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Marine Forces Special Operations Command


Marine Forces Special Operations Command

Camp Lejeune, NC

FMTU notes milestones; one-year anniversary

By Lance Cpl. Josephh R. Stahlman | | December 13, 2006

Marines and Sailors with U.S. Marine Corps Forces, Special Operations Command’s Foreign Military Training Unit held a formation here recently to celebrate the unit’s one-year anniversary and the return of four FMTU teams from their successful first operational deployments to South America and Africa.

The FMTU activated in October of 2005 and its original 78 Marines and Sailors immediately set to work developing training standards, methods and procedures to prepare teams to deploy worldwide and conduct Foreign Internal Defense missions in support of the Global War on Terrorism.

The first two of 24 planned FMTU teams were established, equipped, trained, and prepared to accept missions within months of FMTU’s activation.

Now, just one year later, FMTU includes 294 Marines and Sailors throughout its headquarters and a company of 10 teams. 

FMTU will eventually consist of two companies of twelve teams each.
To prepare for deployment, each FMTU team completes hundreds of hours of culture and language training in French, Spanish, Russian or Arabic in addition to extensive cross training in a wide range of military specialties including communication, intelligence, field medicine, weapons and tactics.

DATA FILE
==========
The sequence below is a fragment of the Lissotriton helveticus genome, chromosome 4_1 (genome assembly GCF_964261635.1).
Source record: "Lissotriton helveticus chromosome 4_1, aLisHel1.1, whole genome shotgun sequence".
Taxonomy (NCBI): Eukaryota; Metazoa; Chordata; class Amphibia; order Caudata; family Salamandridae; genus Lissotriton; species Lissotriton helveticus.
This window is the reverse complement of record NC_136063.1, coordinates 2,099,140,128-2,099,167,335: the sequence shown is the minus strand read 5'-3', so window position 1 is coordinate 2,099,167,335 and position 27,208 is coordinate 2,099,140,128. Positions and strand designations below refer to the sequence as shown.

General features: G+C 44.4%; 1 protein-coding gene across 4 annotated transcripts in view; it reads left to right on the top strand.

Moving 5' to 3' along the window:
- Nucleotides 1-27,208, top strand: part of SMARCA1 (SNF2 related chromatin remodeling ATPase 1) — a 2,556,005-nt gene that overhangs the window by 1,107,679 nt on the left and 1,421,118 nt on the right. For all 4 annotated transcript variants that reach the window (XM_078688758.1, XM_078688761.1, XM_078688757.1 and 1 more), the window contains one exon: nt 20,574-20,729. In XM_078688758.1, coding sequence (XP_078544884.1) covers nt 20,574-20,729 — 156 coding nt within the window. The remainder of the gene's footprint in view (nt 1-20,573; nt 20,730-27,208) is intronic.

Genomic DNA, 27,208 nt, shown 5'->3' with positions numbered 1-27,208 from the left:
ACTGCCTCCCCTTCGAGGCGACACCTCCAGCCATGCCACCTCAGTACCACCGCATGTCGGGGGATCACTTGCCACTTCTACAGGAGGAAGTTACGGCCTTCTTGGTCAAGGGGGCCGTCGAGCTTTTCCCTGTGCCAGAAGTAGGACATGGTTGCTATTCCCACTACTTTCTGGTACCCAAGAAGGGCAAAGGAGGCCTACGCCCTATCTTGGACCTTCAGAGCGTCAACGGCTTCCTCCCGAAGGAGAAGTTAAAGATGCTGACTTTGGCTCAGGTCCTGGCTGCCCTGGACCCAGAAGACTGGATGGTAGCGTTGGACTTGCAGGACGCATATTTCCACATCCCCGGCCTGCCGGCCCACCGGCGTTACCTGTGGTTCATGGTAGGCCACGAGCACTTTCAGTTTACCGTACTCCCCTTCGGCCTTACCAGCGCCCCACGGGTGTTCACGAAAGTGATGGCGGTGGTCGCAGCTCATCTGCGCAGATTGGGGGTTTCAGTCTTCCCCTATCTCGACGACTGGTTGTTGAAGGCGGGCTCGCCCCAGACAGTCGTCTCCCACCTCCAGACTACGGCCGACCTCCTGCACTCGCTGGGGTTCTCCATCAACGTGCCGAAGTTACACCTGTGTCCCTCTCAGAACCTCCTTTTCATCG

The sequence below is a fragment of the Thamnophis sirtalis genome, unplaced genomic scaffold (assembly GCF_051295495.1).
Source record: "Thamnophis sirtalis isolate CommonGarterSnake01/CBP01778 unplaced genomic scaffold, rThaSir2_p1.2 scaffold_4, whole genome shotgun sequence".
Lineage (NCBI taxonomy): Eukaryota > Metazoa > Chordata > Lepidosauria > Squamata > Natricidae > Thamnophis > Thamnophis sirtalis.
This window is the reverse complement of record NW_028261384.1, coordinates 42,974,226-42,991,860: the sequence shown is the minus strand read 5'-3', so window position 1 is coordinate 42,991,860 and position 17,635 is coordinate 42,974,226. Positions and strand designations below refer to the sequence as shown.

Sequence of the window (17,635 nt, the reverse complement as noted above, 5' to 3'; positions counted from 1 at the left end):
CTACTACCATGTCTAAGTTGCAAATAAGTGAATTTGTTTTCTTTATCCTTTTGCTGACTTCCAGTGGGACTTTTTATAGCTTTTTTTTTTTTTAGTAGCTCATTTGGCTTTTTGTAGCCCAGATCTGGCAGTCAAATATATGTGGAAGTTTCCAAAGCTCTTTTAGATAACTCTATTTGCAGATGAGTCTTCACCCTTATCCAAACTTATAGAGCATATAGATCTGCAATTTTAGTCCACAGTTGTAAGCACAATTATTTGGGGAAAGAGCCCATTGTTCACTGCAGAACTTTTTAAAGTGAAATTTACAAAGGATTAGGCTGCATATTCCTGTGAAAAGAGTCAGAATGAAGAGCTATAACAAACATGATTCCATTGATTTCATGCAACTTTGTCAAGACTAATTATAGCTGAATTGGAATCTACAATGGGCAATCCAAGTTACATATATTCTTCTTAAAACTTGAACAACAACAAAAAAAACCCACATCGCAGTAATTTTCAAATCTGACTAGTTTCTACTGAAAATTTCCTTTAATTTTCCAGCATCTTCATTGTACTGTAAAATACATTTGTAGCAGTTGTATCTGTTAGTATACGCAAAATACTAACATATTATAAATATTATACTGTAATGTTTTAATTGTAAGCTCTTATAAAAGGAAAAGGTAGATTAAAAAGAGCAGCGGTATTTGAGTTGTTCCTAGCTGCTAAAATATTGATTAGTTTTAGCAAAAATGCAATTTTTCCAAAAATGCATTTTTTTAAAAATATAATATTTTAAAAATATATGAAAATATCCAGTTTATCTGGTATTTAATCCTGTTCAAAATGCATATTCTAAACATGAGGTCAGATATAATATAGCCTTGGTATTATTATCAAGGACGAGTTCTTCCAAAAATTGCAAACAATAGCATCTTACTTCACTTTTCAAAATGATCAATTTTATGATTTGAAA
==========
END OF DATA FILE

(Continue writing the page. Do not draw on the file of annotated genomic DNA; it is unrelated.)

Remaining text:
While honing personal military skills, FMTU team members also learn training and teaching techniques necessary to pass their skills on to fellow warriors in the militaries of friendly foreign nations.

The six-month FMTU training cycle culminates with a nine-day Operational Readiness Exercise to evaluate the teams' ability to live, work, and train side-by-side with foreign troops in an austere environment.

Foreign Internal Defense missions like those successfully conducted by the first four deployed FMTU teams help ensure stability and security in areas not currently embroiled in the Global War on Terrorism.

Deployment of small teams to assist and train foreign militaries today helps prevent the spread of terrorism and avoid the need to deploy larger forces in the future.

“We helped establish rapport and made a basic assessment of their capabilities,” said a team sergeant, referring to his team’s recent deployment to North Africa. “We were the first U.S. force to train with that unit. Our training set the foundation and the Marines’ initiative took care of the rest.”

Another FMTU team deployed to a different part of Africa and met with similar success.

“We gave initial training to an anti-terrorism battalion,” explained one team leader. “We also gained a common understanding of their culture, which made our deployment a big success.”

Maj. Gen. Dennis J. Hejlik, Commander of U.S. Marine Corps Forces, Special Operations Command, spoke about FMTU’s successful first deployments during FMTU’s anniversary formation.

“Senior members of the units we’ve trained have told us that they only want Marines to train them,” Hejlik said. “That should tell you a lot about the Marines and Sailors in FMTU.”

With only one year under its belt, FMTU has come a long way: A comprehensive training package was developed and implemented; new teams continue to form and prepare for deployment; and the first teams are safely home following successful missions.

FMTU’s Marines and Sailors have proven MARSOC’s ability to integrate effectively into special operations and set a high standard of success for future MARSOC missions.

“I’ve seen this organization emerge from basically nothing into what we have today, and that’s amazing,” one team sergeant said.

“We are going to have more teams, more manpower and our mission is going to expand,” said Lt. Col. Daniel R. Kaiser, executive officer of FMTU. “There is still a lot of work to be done, but we are definitely on the right path.”